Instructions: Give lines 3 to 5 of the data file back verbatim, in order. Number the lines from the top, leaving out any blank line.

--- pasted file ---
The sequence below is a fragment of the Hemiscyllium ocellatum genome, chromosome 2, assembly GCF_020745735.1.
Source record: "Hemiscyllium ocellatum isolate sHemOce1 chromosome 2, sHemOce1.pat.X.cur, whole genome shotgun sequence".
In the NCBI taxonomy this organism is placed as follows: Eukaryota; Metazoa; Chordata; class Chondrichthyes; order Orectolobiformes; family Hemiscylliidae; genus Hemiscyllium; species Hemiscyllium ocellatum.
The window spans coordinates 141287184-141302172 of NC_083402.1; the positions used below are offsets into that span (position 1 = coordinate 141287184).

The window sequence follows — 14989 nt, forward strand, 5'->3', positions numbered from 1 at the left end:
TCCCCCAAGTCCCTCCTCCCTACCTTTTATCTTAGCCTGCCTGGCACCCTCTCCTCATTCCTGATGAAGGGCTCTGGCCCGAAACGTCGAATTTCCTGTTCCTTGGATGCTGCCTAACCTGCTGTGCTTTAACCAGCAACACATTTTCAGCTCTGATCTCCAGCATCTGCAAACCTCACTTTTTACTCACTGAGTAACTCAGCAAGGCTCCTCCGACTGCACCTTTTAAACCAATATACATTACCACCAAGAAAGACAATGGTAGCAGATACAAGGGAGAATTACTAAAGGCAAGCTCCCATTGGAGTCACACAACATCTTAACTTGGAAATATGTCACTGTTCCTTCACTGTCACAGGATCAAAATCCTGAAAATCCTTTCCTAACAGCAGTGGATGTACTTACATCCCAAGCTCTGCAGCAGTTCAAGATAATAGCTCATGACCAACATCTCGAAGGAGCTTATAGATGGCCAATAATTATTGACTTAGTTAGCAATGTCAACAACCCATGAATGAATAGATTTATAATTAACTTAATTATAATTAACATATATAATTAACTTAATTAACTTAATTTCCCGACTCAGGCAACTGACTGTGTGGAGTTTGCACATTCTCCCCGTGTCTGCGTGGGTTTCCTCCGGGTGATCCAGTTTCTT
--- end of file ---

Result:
In the NCBI taxonomy this organism is placed as follows: Eukaryota; Metazoa; Chordata; class Chondrichthyes; order Orectolobiformes; family Hemiscylliidae; genus Hemiscyllium; species Hemiscyllium ocellatum.
The window spans coordinates 141287184-141302172 of NC_083402.1; the positions used below are offsets into that span (position 1 = coordinate 141287184).

The window sequence follows — 14989 nt, forward strand, 5'->3', positions numbered from 1 at the left end: